My final solution involves using aliases, Xterm control sequences to resize my window, and cdiff.

Installing cdiff was easy using pip. Once that was done, I set up my aliases in ~/.hgrc:

ddiff = diff
qqdiff = qdiff
diff = !printf '\e[9;1t'; $HG ddiff $@ | cdiff -s -w 0; printf '\e[9;0t'
qdiff = !printf '\e[9;1t'; $HG qqdiff $@ | cdiff -s -w 0; printf '\e[9;0t'

That first two lines “back up” the original diff and qdiff commands, then aliases them to use cdiff!

Before diffing, the aliases printf the Xterm control sequence to maximize the window, and then restore the window after diffing.

The -s flag makes cdiff do a side-by-side diff, and -w 0  makes it use all the available real estate.

That’s it! I’ve been using it all day and absolutely love it, so I thought I’d share.


Raspberry Pi as an OpenVPN Gateway/Router

Over the last week, I got myself a VPS on DigitalOcean and have been playing around with it. Something I’ve wanted to do for a while is to set up a VPN tunnel for myself, and I finally did it.

I decided to write a blog post on my setup. I have a Raspberry Pi set up as a router on my Wi-Fi network, and it sends all traffic over the VPN. I’m not going to get into the reasoning for why I’m using something versus something else for fear of getting into rants in what’s going to be a long post anyway.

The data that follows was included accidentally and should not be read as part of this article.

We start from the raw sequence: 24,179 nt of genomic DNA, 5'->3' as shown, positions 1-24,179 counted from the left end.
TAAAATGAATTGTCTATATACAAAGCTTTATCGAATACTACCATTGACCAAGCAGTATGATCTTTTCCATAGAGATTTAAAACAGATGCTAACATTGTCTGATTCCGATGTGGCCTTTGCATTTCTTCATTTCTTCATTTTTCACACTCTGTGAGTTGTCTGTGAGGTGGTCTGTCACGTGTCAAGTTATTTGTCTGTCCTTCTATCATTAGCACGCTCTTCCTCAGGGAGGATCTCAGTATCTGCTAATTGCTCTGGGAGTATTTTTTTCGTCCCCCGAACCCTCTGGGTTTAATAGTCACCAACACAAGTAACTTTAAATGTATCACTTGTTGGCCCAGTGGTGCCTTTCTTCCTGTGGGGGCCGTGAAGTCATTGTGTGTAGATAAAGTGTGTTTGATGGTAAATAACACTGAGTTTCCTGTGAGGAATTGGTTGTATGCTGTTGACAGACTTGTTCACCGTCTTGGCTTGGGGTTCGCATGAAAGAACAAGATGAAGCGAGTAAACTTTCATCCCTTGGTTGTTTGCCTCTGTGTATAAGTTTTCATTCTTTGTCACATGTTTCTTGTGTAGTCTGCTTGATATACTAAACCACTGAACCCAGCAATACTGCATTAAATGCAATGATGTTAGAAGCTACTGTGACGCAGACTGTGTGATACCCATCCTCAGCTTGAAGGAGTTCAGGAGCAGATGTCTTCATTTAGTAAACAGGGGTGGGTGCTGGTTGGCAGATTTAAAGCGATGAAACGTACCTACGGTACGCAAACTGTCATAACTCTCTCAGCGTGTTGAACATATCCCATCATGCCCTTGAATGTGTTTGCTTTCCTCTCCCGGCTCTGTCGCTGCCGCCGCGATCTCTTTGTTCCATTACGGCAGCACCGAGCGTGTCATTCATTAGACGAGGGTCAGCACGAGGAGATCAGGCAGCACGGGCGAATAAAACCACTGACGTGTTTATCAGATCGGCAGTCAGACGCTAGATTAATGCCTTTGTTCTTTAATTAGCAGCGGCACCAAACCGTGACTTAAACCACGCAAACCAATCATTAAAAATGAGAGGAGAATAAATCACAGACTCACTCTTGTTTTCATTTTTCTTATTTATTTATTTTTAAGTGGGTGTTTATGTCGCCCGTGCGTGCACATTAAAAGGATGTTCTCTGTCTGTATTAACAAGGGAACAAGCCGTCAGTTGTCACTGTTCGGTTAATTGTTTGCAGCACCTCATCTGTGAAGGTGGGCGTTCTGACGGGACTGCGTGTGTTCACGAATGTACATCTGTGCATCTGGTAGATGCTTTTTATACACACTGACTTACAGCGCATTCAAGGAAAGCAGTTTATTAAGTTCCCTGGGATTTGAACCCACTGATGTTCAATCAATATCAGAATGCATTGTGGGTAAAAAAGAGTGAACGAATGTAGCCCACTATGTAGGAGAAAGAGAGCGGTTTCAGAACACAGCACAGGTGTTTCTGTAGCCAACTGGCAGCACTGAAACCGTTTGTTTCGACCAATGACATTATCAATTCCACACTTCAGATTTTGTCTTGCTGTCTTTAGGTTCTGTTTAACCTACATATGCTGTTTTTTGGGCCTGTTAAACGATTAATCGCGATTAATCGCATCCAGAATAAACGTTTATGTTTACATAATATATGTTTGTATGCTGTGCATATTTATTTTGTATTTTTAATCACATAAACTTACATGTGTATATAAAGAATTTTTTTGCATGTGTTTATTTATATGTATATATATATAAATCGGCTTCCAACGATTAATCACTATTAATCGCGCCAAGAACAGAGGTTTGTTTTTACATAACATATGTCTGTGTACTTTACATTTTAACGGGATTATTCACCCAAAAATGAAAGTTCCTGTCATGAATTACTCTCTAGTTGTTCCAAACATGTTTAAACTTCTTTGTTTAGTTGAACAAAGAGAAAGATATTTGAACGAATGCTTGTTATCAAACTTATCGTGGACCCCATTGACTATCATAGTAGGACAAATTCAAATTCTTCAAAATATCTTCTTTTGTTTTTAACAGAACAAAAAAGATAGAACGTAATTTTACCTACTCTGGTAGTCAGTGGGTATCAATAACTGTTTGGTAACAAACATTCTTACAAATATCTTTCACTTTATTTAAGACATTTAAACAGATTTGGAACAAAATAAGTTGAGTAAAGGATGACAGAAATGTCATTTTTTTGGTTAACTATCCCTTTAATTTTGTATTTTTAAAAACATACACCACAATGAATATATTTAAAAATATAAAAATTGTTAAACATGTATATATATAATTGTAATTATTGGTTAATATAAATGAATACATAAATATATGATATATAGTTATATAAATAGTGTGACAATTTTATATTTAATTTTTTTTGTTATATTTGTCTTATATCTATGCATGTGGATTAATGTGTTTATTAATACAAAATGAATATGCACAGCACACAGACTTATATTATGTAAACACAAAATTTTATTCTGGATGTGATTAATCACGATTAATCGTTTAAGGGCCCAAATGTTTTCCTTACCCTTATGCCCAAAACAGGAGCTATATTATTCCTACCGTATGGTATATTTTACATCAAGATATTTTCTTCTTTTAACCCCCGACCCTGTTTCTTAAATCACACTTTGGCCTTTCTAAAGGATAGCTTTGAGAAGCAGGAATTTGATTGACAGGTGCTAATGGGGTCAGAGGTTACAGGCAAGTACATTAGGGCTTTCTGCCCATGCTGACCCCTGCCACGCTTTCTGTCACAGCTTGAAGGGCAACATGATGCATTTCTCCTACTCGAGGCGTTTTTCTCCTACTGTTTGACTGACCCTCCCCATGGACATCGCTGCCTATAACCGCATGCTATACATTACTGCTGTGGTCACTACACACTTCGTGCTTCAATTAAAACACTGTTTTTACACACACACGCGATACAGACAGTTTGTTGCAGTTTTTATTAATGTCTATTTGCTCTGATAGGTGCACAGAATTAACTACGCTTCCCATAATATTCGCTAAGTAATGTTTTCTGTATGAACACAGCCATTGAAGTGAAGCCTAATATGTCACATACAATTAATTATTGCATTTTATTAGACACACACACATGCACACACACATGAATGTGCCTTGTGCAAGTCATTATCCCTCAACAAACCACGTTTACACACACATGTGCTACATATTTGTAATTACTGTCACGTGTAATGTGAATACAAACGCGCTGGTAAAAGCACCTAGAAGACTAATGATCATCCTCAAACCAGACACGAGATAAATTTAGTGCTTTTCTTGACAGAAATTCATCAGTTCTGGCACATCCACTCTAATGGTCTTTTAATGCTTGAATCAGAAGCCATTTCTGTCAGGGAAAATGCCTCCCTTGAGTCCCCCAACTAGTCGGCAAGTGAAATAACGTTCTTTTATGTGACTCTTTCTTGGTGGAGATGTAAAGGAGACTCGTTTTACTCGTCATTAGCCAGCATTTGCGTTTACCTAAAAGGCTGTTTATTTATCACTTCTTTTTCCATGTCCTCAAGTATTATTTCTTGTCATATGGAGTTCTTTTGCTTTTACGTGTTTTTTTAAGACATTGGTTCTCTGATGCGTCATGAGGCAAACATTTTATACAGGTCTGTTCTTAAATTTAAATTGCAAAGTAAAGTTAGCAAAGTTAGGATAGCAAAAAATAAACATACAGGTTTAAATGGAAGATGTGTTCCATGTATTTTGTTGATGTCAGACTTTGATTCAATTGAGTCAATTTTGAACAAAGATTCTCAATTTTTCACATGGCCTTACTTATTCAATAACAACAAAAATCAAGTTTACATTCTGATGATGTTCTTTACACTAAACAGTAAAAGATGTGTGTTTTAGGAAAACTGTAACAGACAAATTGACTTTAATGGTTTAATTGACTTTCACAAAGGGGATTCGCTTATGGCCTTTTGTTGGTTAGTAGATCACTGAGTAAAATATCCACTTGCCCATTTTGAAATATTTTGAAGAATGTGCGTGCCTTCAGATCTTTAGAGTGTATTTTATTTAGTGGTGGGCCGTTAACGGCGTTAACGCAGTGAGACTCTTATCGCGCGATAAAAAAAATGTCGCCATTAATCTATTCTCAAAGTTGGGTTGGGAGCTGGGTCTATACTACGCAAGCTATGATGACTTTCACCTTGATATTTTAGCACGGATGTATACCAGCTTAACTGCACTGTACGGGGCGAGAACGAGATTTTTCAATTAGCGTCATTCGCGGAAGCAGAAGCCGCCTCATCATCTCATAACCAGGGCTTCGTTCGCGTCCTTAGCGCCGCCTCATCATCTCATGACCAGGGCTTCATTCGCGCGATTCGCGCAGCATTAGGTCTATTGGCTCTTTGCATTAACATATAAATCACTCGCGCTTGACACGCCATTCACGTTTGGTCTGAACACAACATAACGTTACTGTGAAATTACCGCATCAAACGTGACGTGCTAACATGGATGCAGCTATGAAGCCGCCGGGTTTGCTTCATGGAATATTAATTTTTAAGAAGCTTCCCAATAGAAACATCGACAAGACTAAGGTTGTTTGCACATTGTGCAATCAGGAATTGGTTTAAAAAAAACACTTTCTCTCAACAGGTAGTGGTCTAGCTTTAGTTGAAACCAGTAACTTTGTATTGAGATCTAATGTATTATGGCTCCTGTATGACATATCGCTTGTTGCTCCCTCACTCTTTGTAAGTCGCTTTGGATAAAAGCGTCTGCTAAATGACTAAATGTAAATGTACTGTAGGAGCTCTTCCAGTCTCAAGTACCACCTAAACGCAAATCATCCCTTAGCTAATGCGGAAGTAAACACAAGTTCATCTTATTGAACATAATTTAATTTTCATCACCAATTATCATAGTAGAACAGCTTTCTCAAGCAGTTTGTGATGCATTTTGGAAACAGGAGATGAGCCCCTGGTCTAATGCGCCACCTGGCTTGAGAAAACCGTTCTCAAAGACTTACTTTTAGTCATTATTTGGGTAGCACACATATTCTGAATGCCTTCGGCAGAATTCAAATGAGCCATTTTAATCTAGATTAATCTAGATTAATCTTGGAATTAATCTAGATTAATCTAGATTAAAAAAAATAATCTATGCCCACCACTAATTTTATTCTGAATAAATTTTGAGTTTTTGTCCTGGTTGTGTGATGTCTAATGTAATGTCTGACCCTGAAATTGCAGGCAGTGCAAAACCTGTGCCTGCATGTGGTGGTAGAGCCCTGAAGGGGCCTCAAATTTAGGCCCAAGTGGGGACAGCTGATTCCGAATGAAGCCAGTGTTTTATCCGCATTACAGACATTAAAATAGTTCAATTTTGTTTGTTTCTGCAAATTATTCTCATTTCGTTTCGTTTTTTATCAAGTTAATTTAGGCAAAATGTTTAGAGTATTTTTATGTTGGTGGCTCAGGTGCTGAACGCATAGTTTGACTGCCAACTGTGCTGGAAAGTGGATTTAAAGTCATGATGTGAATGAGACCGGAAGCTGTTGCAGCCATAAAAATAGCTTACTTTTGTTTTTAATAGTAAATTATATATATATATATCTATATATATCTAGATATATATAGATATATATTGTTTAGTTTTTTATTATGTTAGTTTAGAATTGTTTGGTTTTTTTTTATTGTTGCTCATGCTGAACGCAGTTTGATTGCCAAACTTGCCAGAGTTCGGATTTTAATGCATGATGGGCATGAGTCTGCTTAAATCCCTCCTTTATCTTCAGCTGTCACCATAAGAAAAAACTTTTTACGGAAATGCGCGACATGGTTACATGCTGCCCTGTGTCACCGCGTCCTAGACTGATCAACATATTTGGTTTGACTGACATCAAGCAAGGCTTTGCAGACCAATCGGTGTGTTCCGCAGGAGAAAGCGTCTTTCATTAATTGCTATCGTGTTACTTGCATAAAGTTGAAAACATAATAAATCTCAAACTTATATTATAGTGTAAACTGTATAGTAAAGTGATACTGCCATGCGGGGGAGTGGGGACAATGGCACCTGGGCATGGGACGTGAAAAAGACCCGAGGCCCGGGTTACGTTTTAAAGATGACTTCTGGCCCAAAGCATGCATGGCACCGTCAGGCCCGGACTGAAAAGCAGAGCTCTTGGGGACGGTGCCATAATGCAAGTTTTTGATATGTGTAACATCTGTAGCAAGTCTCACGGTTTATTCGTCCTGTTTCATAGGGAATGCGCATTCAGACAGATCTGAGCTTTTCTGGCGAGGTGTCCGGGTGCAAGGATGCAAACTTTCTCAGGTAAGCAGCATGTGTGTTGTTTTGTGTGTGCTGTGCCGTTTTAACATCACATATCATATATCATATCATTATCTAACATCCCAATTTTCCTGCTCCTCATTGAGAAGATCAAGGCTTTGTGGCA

The Server

I got myself a “droplet” on DigitalOcean with 512MB of RAM and a 20GB SSD and Ubuntu 14.10 x64. I uploaded my pubkey on creation of the droplet, so it automatically set up ssh to work with it. If you choose not to, it will email you the default root password. I recommend disabling root login and setting up pubkey authentication immediately.

The first thing I did was create a new user account for myself and grant it sudo access. Then I enabled ssh on an additional port (just in case) and disabled password authentication. Finally, I took a “snapshot” of the basic setup as a backup.

Installing OpenVPN

I followed the instructions here to set up the OpenVPN server. Make sure you get the right deb file for your OS – the one in the post is for Ubuntu 12.x. OpenVPN offers an auto-login config profile – I grabbed this from the web UI so my Raspberry Pi could connect without me having to type in a password every time.